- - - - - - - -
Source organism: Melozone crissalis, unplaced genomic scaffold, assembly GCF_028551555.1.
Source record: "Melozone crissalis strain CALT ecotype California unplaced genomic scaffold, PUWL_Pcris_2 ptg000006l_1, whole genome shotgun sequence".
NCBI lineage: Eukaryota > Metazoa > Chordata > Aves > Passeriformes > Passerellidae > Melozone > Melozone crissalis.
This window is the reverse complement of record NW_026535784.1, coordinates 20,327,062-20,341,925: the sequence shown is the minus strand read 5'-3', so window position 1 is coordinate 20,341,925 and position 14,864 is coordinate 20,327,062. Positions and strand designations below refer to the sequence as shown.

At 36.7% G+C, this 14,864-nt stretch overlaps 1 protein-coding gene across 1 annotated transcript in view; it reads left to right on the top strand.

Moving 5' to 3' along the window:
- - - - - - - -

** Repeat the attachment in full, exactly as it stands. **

Source organism: Melozone crissalis, unplaced genomic scaffold, assembly GCF_028551555.1.
Source record: "Melozone crissalis strain CALT ecotype California unplaced genomic scaffold, PUWL_Pcris_2 ptg000006l_1, whole genome shotgun sequence".
NCBI lineage: Eukaryota > Metazoa > Chordata > Aves > Passeriformes > Passerellidae > Melozone > Melozone crissalis.
This window is the reverse complement of record NW_026535784.1, coordinates 20,327,062-20,341,925: the sequence shown is the minus strand read 5'-3', so window position 1 is coordinate 20,341,925 and position 14,864 is coordinate 20,327,062. Positions and strand designations below refer to the sequence as shown.

At 36.7% G+C, this 14,864-nt stretch overlaps 1 protein-coding gene across 1 annotated transcript in view; it reads left to right on the top strand.

Moving 5' to 3' along the window: